I need to forgive Ayn Rand for her selfish-centered philosophy of Objectivism. I still think she’s wrong, but I need to quit taking it personally. So what, Ayn Rand, if my being nice is motivated by my desire to win other people’s approval. At least being nice benefits me and whomever I’m nice to. Oops, I’m sorry Ayn Rand, I don’t fully understand what led to the formulation of your philosophy (another word to add to the possible endings for the “I’m not always” sentence: empathetic).

Retirement has provided me with the time I need to evaluate my past behavior and see what a jerk I could be. To those to whom I was not kind, I ask your forgiveness (I’m sure it includes many who are not among the 20 or so people who read my blog, but for those who do, please forgive those times when I was unkind). I have imagined slights where there were none. “Letting go” of those misinterpretations lightens my forgiveness-requiring load. You may have noticed that “imaginative” is not among the possible endings for my “I’m not always” sentence. My overactive imagination has long resulted in my misinterpretation of events.

When it comes to “forgive and forget,” age has really helped with the forgetting; I’ll have to put some effort into the forgiving and eliminate most of what I thought needed my forgiveness. Retirement HAS really boosted my kindness quotient (being pulled this way and that frequently resulted in unkind behavior on my part – particularly to my family – for which I ask forgiveness). Being kind requires a certain amount of time, and retirement has given that to me. Thank you retirement! I really LOVE retirement. I really LOVE my friends and family. I really LOVE being kind. It makes me feel good and I’m kind of selfish that way. Sorry, Ayn Rand.

Average Is Okay

When I was young, I bemoaned my consistent state of “average.” I was average height, average weight, average intelligence… I have continued that trend into adulthood. I believe it is in keeping with the “Law of Averages.” There is an actual formula for the “Law of Averages” but being of average intelligence, I don’t understand it. What do the exclamation points mean? Are they emphasizing just how average average is?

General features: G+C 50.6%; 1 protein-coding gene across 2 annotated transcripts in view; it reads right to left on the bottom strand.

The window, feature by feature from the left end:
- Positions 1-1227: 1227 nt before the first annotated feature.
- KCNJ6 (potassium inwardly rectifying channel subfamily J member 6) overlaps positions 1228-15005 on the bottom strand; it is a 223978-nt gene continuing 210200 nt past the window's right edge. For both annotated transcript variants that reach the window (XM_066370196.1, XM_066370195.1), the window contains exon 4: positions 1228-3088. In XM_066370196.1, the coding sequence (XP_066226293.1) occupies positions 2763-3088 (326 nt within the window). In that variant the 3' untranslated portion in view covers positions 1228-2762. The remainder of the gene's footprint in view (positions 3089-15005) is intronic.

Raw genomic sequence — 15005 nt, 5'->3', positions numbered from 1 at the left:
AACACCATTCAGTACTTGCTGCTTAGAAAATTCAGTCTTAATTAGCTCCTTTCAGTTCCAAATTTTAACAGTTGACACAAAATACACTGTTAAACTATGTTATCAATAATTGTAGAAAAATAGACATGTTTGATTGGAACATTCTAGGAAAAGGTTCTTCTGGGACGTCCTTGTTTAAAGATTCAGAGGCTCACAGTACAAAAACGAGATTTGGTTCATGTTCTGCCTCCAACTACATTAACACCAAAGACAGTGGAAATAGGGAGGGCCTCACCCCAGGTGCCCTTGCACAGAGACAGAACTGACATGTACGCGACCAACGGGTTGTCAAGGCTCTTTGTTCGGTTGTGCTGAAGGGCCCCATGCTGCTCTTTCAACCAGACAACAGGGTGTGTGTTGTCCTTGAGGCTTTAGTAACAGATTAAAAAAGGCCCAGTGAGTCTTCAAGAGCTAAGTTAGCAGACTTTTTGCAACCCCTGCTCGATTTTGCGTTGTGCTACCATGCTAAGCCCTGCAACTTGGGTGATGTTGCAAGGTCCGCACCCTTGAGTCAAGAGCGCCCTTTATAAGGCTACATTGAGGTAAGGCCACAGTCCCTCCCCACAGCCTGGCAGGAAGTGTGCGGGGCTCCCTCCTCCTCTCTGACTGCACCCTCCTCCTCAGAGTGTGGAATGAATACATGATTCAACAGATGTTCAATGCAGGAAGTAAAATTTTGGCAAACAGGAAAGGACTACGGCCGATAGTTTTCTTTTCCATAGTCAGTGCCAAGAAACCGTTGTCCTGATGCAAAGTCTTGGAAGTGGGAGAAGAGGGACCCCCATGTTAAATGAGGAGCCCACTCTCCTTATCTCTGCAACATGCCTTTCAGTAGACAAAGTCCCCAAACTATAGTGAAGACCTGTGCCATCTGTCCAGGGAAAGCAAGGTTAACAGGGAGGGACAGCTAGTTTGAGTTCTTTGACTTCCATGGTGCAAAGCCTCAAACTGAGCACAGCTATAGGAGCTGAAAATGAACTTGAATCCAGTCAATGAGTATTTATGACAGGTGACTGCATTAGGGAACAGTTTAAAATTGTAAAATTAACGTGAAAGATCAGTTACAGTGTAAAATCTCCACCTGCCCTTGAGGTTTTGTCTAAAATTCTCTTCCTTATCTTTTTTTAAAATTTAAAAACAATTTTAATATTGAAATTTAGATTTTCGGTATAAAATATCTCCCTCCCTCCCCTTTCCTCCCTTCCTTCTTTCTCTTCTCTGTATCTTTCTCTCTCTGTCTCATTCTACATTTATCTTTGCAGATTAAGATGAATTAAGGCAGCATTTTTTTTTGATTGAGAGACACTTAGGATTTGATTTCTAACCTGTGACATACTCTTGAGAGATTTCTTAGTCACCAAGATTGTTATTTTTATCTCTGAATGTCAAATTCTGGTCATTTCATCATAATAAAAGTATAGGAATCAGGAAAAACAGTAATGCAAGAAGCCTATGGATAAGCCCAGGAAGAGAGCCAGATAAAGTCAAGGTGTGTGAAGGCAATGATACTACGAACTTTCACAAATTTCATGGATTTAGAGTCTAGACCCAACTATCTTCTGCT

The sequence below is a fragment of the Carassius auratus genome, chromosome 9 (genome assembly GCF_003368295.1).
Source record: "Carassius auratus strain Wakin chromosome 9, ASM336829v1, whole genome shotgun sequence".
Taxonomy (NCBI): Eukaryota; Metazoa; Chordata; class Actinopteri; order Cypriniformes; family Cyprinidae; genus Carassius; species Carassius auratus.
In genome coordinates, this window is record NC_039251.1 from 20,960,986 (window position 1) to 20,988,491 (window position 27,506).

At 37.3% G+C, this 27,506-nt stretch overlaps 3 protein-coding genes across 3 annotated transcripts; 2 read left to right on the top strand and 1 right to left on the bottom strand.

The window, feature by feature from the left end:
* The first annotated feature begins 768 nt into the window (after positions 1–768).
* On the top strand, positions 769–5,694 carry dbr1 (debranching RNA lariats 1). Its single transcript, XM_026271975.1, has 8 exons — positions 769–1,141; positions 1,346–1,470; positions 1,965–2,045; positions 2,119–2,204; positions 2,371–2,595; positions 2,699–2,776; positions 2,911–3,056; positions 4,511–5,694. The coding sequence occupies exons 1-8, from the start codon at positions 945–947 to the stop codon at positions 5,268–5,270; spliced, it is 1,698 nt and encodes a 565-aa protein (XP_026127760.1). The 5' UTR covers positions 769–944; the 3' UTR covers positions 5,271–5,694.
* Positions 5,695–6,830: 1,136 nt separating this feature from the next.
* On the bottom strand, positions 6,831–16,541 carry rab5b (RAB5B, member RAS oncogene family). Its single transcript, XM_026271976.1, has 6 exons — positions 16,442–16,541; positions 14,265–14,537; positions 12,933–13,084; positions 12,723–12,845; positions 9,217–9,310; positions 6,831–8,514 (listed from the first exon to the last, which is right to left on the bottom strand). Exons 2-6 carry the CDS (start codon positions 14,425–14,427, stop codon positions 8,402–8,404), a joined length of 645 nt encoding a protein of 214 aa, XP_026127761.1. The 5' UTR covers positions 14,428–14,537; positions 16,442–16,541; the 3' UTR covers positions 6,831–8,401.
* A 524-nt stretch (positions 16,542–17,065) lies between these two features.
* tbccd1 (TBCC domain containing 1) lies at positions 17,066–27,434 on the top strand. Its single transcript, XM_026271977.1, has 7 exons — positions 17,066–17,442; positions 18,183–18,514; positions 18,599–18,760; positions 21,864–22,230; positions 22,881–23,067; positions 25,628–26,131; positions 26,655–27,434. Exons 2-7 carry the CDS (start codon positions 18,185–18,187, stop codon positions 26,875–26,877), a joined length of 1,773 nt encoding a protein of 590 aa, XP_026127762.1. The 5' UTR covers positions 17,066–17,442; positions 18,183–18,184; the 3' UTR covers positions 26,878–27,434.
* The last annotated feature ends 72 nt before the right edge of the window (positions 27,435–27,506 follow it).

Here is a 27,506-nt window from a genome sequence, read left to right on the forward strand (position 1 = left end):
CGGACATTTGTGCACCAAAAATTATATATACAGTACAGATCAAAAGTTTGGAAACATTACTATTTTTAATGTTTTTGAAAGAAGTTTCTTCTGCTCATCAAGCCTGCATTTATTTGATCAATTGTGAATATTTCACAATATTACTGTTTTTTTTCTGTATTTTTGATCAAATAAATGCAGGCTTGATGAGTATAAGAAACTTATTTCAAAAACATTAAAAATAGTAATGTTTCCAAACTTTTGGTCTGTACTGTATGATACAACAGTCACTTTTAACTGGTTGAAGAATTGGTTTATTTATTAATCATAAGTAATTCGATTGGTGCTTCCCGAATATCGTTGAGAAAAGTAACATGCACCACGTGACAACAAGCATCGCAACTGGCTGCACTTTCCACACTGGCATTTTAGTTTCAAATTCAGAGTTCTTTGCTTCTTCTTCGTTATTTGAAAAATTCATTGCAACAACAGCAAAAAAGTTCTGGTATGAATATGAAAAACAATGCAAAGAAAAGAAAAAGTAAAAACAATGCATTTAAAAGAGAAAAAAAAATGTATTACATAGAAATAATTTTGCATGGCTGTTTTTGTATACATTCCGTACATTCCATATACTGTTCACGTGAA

Law of Averages: Definition & Formula - Video & Lesson Transcript |

Is average just a synonym for mediocre? Why yes it is (I Googled it). From my vantage point of mediocre intelligence, I interpret the “Law of Averages” as follows: If I draw a card from the deck of 100% average cards, whatever I draw will be average. If I draw a card from the deck, where one exceptional card has replaced one of the average cards, I have a one in fifty-two chance of drawing an exceptional card. However, if I factor in my luck (I have below average luck), I can, one-by-one, draw each card and still only draw average cards (where does that factor into their binomial formula – is it the exclamation point?).

As a retiree, I think back on my working days (as infrequently as possible) and remember how “average” impacted the workplace. It frequently became a quantitative issue: are you more or less average than the person working next to you? I even suspected that some (not all) of my higher-ups surrounded themselves with mediocre employees in order to appear less mediocre. Proof of my state of mediocrity and/or averageness. I compensated by working very, very

Here’s the twist; average is okay (not great or horrible, but definitely okay). Somehow, I’ve been shuffled into a deck of INCREDIBLE friends (incredible people are very tolerant of the average – it’s part of what makes them incredible). Somehow, I gave birth to incredible children (I think this one does challenge the “Law of Averages”). I can’t say that the source of my state of average is my gene pool, because my family is full of people of incredible beauty and intelligence (my children, Zach and Jess; my siblings John and Pam; my cousins Ruth, Helen and Candy). It’s a mystery.

Average comes with certain perks. I don’t have to put on make-up, because I know that it is not going to alter my average appearance. In fact, by not attempting to make things look better, I have a great excuse for my average appearance. See, average is okay.